How Bath lost its tallest landmark

Fascinating to compare two aerial views of the Royal Crescent which illustrate the terrible marks that war leaves on the landscape and how narrowly one of Bath’s most iconic architectural features escaped more serious damage!

They have been forwarded to the Virtual Museum by Mr Carey Gilliland who is a partner at Madison Oakley – independent estate agents and surveyors in Bath.

A pre-Second World War aerial view of the Royal Crescent with St Andrew's Church behind.
A pre-Second World War aerial view of the Royal Crescent with St Andrew’s Church behind.

The first view shows the Crescent with the original church of St Andrews behind and to the right of that iconic Georgian urban landmark.

The church was by George Gilbert Scott who was also busy in Bath Abbey installing internal fan vaulting over the nave. St Andrews was pure Gothic Revival 1869-73 and had a spire of 1878 at 220 feet (67 metres) which was once the tallest landmark in Bath.

I don’t think everyone appreciated the view of the Royal Crescent – looking up from the front lawns – with the spire punctuating the pure curve of that John Wood the Younger sky-line.

The church was bombed during the Bath Blitz of April, 1942 and finally demolished in 1960.

A 1950's aerial view of the Royal Crescent showing the ruins of St Andrew's Church behind.
A 1950’s aerial view of the Royal Crescent showing the ruins of St Andrew’s Church behind.

Carey’s second illustration is from the 1950’s and shows the remains of St Andrews plus the outlines of the ‘Dig For Victory’ allotments which had been set up during the war years.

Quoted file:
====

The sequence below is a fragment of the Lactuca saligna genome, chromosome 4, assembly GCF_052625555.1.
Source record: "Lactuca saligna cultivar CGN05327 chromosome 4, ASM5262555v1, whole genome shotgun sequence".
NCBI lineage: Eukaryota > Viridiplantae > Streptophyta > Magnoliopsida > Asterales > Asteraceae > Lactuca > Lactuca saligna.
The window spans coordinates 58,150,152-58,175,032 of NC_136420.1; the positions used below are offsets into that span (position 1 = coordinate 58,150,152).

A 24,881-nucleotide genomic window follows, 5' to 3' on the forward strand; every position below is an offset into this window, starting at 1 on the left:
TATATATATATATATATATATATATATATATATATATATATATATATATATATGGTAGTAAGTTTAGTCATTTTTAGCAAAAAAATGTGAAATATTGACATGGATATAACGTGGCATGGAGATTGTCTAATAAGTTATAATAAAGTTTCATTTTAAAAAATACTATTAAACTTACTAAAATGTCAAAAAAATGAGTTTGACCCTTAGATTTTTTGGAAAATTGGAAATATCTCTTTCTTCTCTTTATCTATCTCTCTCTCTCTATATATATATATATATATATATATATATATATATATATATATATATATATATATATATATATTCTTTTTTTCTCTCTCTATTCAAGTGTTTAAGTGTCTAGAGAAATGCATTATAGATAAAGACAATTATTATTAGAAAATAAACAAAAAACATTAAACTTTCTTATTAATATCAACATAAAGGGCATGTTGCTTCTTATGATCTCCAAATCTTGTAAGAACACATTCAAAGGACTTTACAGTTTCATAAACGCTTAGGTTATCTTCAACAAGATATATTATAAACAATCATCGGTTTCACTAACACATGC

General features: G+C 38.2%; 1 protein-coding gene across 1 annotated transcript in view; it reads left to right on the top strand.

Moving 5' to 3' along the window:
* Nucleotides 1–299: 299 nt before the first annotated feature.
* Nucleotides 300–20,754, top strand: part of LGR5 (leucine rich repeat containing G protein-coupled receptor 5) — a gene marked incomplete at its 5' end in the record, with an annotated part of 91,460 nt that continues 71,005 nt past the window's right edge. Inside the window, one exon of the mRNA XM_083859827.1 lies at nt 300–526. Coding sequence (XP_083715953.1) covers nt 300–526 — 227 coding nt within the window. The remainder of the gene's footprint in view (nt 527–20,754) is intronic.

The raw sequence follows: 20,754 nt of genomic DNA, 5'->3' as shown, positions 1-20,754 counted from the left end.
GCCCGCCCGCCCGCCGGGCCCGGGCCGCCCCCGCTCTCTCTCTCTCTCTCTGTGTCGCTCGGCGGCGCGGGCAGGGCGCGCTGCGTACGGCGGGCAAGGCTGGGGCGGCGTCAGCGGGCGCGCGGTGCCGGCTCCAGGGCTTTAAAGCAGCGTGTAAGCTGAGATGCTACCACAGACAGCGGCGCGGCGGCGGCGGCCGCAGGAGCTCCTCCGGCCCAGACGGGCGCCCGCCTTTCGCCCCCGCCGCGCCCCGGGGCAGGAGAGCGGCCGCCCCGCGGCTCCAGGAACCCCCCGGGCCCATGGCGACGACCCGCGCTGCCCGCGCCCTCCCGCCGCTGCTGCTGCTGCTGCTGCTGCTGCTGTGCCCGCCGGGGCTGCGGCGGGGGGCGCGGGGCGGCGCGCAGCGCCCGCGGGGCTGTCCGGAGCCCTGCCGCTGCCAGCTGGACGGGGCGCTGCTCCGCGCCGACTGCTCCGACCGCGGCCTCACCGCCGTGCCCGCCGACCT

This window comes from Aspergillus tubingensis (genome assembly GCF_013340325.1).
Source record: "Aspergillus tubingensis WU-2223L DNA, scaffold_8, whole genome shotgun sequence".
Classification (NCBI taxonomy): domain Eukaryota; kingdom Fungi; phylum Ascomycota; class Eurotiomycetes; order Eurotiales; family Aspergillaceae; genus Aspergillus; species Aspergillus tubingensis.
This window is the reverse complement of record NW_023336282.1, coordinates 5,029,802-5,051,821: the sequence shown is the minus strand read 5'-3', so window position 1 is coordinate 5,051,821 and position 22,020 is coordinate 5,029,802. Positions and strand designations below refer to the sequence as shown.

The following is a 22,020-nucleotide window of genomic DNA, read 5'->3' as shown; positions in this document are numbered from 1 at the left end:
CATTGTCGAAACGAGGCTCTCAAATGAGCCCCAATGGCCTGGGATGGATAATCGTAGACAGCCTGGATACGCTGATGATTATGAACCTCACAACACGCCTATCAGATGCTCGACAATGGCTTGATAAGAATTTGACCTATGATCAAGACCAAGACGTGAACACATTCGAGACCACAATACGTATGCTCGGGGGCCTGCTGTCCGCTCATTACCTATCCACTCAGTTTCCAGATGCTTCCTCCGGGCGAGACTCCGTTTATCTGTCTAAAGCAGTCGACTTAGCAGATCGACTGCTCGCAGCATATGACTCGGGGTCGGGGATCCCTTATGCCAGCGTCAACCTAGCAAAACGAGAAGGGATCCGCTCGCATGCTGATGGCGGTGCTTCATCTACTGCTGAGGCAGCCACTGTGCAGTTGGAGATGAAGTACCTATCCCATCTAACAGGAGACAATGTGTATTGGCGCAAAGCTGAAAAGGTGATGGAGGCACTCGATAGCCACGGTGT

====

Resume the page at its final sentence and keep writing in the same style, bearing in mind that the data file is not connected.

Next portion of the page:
St Andrews was replaced with a new simple and dignified structure in 1961-4. It’s by Hugh D Roberts and has a square side tower open at the top. The chancel has abstract stained-glass panels. The exterior reuses rubble from the old St Andrews which once occupied the now rather forlorn adjacent green triangular space. It’s said the footprint of its foundations is visible in the grass during a hot summer.

Entrance to St Margaret's Chapel in Brock Street.
Entrance to St Margaret’s Chapel in Brock Street.

Lots more aerials on where Dan Brown asks me to remind people of  another feature in that area lost to enemy action.

This time it’s the entrance to St Margaret’s Chapel in Brock Street which was designed by John Wood the Younger around 1773 and based on Hadrian’s Arch in Athens.

The entrance way led to the chapel which was hidden behind the houses and designed in the Gothick style. It too was destroyed during the Bath Blitz.

1 Comment

  1. Pevsner described it as ‘happily bombed’: perhaps not the most fortunate turn of phrase from a German immigrant but I know what he meant. And its layout can definitely be seen in a hot summer. I noticed what appeared to be it, one year and was prowling round trying to see if it made sense. Some workmen on a nearby roof saw what I was up to and called out that it was amazing to see the complete layout of the church.

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